|The LEED Platinum-certified Portland Community College Newberg Center, in Newberg, Oregon, was designed by Eddy Architects, Inc.|
The fifteen projects, all of which are located in the United States, range from a LEED Platinum-certified community college building, in Newberg, Oregon, to a mix of primary and secondary school projects in Bellevue, Washington; Snohomish, Washington; and Joplin, Missouri; and also include several special schools focused on either the arts and sciences.
And in the case of one project, a Beaux Arts-style swimming pool was converted into a 282-seat music performance space.
|The Ardmore Elementary School, in Bellevue, Washington was designed by NAC|Architecture.|
|William Rawn Associates designed the new Studzinski Recital Hall on the campus of Bowdoin College in Brunswick, Maine.|
The Studzinski Recital Hall is a 282-seat recital hall at the center of the Bowdoin College campus. The building has been designed to accommodate a range of musical programs, including classical, jazz, world, and electronic music, at a scale supportive of student performers. The project, which opened in May of 2007, involved the radical conversion of a historic McKim, Mead, and White swimming pool into a recital hall. Abundant natural light and warm wood interiors create an intimacy supportive of student performers, while state-of-the-art A/V and acoustical technology supports innovative productions and rehearsals.
|A second winning project by William Rawn Associates is the Milton Academy Pritzker Science Center, in Milton, Massachusetts.|
|Trilogy Architecture Urban Design Research designed the Redding School of the Arts, in Redding, California.|
The 2012 CAE Educational Facility Design Awards jury included: jury chair Paul C. Hutton, AIA, of Hutton Architecture Studio; David Ade, AIA of SMP Architects, Bukky Akinsanmi, AIA, of Cooper Carry Architecture; Trung Le, AIA of Cannon Design; and Robert Moje, AIA, of VMDO.
Buildings placed on site were selected to minimize required earth work, while maximizing the benefits of natural light to program elements. Improved noise control features were implemented between classrooms.
Regional and organic compound materials were used in the construction of the campus.
Deep walls provide niches, seats and other spaces for children to claim for themselves, as well as abundant and accessible storage. The center provides opportunities for exploration, creativity, free thinking and interaction and presents invitations to "get dirty" by playing in the sandbox with a water hand pump, or with floating ducks in the wet play area.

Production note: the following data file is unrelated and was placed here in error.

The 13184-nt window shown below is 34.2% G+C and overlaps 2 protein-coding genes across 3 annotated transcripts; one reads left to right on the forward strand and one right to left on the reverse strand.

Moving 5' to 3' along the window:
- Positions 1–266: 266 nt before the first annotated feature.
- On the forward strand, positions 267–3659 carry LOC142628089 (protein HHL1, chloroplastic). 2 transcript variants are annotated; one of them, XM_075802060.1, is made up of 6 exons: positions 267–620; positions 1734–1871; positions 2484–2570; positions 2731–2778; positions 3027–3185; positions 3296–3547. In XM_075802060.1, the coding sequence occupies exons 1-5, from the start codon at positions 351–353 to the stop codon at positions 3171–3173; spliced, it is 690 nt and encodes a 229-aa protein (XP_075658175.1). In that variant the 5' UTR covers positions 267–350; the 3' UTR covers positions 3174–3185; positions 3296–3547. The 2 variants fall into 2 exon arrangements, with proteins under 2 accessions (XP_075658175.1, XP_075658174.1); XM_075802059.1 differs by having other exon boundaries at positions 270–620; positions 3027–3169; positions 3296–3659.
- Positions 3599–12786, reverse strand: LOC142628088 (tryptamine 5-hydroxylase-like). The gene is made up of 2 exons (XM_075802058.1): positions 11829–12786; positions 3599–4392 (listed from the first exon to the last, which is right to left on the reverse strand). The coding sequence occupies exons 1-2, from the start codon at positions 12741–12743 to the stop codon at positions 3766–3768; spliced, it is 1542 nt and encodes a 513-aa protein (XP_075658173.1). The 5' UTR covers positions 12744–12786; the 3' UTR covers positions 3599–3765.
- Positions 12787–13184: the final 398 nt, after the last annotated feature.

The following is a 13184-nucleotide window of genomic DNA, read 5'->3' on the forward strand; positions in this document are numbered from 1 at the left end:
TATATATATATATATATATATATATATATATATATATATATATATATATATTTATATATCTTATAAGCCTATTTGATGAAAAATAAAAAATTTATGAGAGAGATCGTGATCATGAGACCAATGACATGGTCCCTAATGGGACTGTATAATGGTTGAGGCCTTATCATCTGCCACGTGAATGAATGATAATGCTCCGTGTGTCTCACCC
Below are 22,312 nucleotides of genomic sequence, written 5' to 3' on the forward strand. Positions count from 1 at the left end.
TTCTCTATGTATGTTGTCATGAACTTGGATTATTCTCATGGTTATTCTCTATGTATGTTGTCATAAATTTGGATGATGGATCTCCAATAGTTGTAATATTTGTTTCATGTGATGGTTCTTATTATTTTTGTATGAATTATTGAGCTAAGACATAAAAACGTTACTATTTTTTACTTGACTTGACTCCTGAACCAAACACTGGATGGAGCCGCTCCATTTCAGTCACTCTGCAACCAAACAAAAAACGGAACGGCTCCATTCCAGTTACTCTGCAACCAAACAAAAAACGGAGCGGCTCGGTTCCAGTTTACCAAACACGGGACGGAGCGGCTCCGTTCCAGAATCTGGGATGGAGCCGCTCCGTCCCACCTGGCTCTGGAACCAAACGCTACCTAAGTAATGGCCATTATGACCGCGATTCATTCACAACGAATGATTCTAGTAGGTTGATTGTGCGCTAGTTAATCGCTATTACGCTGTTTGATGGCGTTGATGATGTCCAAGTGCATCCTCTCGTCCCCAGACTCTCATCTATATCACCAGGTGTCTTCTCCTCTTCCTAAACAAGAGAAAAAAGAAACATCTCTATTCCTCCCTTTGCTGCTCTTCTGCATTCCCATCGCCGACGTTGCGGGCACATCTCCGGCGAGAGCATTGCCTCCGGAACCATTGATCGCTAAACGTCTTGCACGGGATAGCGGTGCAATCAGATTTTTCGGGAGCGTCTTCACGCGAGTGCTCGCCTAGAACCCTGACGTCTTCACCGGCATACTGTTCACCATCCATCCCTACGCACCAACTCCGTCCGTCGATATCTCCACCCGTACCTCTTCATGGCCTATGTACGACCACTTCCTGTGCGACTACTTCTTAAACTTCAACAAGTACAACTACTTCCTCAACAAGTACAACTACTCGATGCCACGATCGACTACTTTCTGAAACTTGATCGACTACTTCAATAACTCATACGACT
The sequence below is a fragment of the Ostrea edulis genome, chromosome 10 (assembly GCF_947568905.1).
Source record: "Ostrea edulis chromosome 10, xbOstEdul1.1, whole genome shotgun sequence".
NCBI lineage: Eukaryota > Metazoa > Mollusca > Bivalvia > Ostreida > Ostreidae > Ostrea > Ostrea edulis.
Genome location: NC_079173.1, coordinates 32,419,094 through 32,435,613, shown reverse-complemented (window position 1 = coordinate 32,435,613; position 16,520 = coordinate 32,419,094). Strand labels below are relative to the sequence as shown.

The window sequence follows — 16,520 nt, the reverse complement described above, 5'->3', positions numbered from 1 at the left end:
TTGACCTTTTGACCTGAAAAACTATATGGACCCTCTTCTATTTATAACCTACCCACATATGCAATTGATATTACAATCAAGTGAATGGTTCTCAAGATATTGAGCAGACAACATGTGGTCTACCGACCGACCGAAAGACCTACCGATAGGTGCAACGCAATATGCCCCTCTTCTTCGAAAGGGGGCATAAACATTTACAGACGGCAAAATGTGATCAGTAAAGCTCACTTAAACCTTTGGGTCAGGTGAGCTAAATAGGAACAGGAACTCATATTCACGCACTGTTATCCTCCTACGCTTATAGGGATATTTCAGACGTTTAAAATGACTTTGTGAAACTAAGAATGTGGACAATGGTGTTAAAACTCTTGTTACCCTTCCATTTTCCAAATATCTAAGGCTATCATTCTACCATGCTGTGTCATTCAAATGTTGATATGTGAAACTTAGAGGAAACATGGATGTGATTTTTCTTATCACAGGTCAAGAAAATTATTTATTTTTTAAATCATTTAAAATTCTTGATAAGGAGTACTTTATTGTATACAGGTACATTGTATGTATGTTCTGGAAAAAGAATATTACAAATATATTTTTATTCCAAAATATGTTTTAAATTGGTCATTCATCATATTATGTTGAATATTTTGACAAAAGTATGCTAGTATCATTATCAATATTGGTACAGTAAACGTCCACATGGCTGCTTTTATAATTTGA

This project, which was covered in ArchitectureWeek No. 555, also received a 2011 award from AIA Portland.
The building is organized around a central circulation spine. Classrooms and administrative spaces flank the north side while, multi-purpose rooms to the south shift and rotate in plan, creating a dynamic central commons.
The building's large, south-facing roof reaches beyond the building's shell to create a sheltered entry plaza – the front door to the campus.
Integration of the site, building and landscape design creates innovative educational opportunities that speak to stewardship of the land and instill life-long influences on our future citizens.
All water needed for the building is collected and treated on site and a rain garden produces food. All sustainable features are visible for students to help them learn ecological concepts that can become intrinsic values for future generations.
The building also features a 32-foot-wide (9.8-meter-wide) vertical-lift wall/screen; a spiral stair wrapped in guardrail mesh; and an array of retractable lights. A general aesthetic of suspended filigree emerges from these elements, producing a middle ground for the space.
The design of the new Joplin Interim High School integrates every square inch of the existing space, and features 21st-century learning environments utilizing flexibility and interconnectivity. Large openings, oversized pivot doors, and a diverse array of furniture allow students to customize spaces for collaborative learning.
A recent renovation focused on the transformation of the student housing mix from single rooms into suites, the provision of 25,000 square feet (2,300 square meters) of student activity space below grade, and the transformation of outdoor hardscapes into a sustainable landscape.
The addition is conceived as being unified with the landscape, extending it through the architecture, fusing inside and outside, new and old, and above and below.
The sky light also provides ample natural light to the forum, a central gathering space for the academic program. Classrooms, meeting rooms, and offices ring two adjacent courtyards, maximizing exterior views and minimizing the use of artificial lighting.
The building anticipates LEED Platinum certification.